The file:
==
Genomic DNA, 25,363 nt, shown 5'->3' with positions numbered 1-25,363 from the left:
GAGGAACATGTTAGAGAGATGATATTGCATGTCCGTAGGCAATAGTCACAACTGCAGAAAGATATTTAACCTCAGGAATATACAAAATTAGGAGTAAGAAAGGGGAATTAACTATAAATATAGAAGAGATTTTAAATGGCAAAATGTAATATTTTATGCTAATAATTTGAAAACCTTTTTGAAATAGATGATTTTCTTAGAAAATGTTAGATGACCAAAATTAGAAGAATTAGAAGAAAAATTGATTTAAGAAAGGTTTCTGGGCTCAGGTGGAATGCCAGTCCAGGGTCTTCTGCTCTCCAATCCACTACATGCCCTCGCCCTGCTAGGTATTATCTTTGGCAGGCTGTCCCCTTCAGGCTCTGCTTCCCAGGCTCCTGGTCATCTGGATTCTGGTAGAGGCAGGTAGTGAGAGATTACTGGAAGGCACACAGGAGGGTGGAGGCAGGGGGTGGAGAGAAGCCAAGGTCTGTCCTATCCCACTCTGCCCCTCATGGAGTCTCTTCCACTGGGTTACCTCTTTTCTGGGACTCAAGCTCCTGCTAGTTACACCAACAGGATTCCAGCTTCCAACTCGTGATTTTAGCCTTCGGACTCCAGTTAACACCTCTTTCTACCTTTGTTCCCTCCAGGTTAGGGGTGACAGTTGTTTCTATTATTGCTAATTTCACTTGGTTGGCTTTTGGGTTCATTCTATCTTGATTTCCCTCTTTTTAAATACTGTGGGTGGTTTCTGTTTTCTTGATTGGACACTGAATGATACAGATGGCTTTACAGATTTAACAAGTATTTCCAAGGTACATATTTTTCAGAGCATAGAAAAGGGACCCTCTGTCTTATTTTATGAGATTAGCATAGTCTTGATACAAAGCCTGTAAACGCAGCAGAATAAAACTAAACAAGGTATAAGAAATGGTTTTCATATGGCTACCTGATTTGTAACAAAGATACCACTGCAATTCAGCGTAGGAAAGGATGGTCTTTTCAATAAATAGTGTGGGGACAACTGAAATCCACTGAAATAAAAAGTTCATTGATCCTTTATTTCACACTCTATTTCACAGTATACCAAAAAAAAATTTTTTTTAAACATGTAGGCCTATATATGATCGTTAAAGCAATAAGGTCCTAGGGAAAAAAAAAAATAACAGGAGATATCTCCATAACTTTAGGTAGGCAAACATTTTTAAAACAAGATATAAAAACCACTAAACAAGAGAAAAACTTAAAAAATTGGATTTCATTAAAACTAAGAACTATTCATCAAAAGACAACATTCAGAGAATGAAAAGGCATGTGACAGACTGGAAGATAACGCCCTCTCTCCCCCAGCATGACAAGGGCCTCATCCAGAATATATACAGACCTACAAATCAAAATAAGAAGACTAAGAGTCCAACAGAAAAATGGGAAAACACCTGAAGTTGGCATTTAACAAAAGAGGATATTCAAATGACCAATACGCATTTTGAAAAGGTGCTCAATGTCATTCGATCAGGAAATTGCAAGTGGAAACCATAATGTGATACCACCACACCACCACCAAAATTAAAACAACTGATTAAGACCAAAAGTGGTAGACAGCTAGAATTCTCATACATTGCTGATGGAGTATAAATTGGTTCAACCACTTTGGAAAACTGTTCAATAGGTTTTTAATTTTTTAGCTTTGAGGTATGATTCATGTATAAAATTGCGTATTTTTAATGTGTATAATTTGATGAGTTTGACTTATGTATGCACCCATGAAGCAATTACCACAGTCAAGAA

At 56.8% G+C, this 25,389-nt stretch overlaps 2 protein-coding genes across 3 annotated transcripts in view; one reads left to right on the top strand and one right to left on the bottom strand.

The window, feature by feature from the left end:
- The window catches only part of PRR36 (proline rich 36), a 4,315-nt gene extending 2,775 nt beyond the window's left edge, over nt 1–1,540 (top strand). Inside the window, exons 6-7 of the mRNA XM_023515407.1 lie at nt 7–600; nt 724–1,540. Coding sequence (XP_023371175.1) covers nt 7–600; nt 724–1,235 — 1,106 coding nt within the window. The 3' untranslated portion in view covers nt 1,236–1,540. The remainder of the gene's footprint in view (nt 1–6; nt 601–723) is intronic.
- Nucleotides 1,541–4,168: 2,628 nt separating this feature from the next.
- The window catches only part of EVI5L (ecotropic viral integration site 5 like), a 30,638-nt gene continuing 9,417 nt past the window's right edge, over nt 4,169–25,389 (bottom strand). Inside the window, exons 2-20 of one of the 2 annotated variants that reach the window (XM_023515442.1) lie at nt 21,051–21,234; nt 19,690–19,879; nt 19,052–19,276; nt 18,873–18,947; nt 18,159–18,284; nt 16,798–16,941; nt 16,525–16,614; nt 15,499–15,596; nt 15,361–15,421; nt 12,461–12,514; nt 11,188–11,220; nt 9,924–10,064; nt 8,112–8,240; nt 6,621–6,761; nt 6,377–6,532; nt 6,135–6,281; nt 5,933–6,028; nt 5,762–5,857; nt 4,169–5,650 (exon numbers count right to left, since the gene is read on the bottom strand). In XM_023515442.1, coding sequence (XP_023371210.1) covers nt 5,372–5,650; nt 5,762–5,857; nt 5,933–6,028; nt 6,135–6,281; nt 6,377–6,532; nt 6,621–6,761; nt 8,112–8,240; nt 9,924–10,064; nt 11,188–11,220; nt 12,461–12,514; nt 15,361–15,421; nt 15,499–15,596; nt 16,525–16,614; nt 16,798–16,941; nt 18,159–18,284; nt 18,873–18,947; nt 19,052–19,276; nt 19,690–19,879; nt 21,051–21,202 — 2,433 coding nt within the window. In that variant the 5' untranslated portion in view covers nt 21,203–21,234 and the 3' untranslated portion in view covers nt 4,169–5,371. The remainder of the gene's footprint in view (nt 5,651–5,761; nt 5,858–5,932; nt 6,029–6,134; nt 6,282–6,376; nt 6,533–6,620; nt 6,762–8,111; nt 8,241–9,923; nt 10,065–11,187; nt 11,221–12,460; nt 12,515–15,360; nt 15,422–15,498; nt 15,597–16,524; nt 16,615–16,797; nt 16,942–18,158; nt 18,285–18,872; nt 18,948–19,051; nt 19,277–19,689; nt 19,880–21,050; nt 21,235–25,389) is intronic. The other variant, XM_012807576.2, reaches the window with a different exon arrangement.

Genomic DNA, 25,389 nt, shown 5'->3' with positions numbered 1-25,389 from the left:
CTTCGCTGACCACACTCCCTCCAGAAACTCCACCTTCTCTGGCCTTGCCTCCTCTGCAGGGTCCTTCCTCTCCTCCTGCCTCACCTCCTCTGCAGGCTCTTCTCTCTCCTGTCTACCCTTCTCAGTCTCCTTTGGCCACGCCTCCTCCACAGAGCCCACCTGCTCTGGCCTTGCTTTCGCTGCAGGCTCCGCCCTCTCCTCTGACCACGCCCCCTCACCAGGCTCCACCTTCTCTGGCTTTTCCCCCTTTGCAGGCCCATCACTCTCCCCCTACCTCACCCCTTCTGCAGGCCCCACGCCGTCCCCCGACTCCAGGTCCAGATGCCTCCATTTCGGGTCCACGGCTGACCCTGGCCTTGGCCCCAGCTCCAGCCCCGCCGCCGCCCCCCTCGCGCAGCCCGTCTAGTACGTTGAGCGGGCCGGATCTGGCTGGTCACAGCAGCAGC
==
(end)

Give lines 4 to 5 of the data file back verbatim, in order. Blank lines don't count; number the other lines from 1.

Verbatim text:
The window, feature by feature from the left end:
- The window catches only part of PRR36 (proline rich 36), a 4,315-nt gene extending 2,775 nt beyond the window's left edge, over nt 1–1,540 (top strand). Inside the window, exons 6-7 of the mRNA XM_023515407.1 lie at nt 7–600; nt 724–1,540. Coding sequence (XP_023371175.1) covers nt 7–600; nt 724–1,235 — 1,106 coding nt within the window. The 3' untranslated portion in view covers nt 1,236–1,540. The remainder of the gene's footprint in view (nt 1–6; nt 601–723) is intronic.